HIIT: Get fit with high-intensity interval training

Get results fast – try high-intensity interval training. How does it work, what exercises does it involve and what should you bear in mind?

HIIT (high-intensity interval training) takes your body to the limit, time after time – the limit where your body consumes the most oxygen. After the workout, the body has to use a lot of energy to return to its normal state. So, you will continue burning calories, even when you’re lying on the sofa again. It’s the ideal training method for building muscle and burning fat at the same time.

High-intensity interval training – what does it involve?
Whether you’re running, doing strength training, on the cross-trainer or your bike, there’s no fixed approach. The important thing is to subject yourself to maximum effort for a short period of time. When running, for example, you can jog until you’re warm and then run as fast as you can for 20 to 30 seconds. Then you take a break of 10 to 15 seconds with a walk. This is then followed by the next sprint. You will achieve better progress within a much shorter time than if you engage in traditional endurance running.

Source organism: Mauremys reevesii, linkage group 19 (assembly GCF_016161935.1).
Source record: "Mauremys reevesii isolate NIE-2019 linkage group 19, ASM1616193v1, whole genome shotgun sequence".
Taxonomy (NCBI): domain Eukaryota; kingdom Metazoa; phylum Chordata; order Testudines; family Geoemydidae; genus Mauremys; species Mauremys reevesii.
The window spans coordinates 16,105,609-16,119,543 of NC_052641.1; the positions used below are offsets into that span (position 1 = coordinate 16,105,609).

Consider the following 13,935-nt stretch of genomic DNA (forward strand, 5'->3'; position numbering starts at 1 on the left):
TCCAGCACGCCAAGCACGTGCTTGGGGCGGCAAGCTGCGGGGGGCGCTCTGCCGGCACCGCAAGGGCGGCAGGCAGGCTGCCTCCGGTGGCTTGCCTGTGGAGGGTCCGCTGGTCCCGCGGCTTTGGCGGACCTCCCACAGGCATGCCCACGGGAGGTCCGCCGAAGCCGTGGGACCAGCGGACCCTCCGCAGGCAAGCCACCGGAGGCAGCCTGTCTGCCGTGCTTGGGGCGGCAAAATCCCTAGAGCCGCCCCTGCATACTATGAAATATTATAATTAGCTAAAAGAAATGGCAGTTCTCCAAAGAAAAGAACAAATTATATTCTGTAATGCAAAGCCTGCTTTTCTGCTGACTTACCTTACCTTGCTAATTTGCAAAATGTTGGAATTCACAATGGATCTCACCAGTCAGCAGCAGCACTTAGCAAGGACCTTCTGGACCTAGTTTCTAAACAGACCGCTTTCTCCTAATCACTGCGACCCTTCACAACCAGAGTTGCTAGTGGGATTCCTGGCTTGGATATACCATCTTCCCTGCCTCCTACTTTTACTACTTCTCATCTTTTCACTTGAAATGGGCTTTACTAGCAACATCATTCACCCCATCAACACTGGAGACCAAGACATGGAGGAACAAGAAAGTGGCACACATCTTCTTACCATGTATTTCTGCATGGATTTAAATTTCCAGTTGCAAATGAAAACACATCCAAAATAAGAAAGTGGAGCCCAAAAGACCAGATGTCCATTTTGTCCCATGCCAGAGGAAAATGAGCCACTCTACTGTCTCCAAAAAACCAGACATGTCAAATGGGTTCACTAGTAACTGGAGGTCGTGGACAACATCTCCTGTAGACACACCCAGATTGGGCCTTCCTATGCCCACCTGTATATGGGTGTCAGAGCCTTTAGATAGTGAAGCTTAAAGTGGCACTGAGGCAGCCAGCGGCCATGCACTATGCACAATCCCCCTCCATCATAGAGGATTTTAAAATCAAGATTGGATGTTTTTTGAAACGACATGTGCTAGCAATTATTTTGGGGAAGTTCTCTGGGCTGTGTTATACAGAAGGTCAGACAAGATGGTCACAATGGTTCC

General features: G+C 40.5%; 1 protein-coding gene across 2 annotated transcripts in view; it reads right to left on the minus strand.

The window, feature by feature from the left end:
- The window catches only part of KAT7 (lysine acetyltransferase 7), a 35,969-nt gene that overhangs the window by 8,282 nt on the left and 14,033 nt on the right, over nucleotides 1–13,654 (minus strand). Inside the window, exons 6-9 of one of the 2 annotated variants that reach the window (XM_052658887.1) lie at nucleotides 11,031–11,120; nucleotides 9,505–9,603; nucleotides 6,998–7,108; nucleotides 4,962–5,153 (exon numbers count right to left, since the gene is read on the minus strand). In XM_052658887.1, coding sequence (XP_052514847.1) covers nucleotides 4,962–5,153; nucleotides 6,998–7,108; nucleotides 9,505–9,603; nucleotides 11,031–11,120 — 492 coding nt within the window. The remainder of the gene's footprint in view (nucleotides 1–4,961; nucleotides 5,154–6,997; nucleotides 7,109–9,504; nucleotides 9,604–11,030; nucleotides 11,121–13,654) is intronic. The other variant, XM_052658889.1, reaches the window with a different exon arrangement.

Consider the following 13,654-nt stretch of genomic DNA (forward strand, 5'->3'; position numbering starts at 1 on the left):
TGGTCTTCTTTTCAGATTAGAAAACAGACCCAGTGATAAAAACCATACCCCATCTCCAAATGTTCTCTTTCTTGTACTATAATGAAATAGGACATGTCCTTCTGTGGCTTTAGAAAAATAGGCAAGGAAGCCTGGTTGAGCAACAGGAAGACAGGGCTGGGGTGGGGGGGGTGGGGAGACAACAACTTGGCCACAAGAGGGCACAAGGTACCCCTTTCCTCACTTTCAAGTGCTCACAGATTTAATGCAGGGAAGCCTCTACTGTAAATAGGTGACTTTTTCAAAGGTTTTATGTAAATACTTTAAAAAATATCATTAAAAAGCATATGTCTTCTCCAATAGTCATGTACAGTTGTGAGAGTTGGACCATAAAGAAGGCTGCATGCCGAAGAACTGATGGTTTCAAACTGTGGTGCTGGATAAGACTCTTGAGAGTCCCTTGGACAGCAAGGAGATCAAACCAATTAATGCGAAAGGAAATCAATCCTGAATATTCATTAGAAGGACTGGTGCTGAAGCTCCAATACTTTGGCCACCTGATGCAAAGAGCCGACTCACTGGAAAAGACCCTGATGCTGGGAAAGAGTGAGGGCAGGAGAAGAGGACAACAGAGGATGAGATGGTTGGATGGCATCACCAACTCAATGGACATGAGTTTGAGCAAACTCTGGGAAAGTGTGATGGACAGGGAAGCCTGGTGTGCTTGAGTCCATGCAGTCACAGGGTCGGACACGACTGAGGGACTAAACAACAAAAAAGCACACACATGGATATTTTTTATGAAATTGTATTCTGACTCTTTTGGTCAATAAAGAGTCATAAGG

The same concept can be transferred to lots of different sports. Combining sprints and walks can make classic circuit training into HIIT. To do this, you can do whole-body exercises such as burpees (press-up combined with a star jump) or lunges for 30 seconds each, before going straight on to the next exercise or getting your breath back for a couple of seconds. After one circuit comprising several – for example, six or 12 – exercises, you take a short break. The important thing is that your body doesn’t really get a proper chance to recover in between. This only happens once the whole work-out is complete.

HIIT is only suitable for people who are already fit
This all sounds quite simple and rather tempting. But, be careful: HIIT can be dangerous for people who are not already very active, warns Dr Mathias Frey, Team Doctor to the professional footballers from 1. FC Heidenheim. In the worst-case scenario, people who overdo it might experience the opposite effect. As a result of the extreme stress, the body might produce high levels of the stress hormone cortisol. This puts you at risk of injury. For this reason, high-intensity interval training is only suitable for people who are already fit. And even they should ask for advice, preferably from a personal trainer, before starting an HIIT programme. Otherwise, it is enough to do HIIT twice a week. The body needs the breaks so that the workout can take effect.

The high-intensity workout is probably not suitable for people who have had heart problems in the past, who are overweight or who have a chronic illness. You should at least consult your doctor beforehand.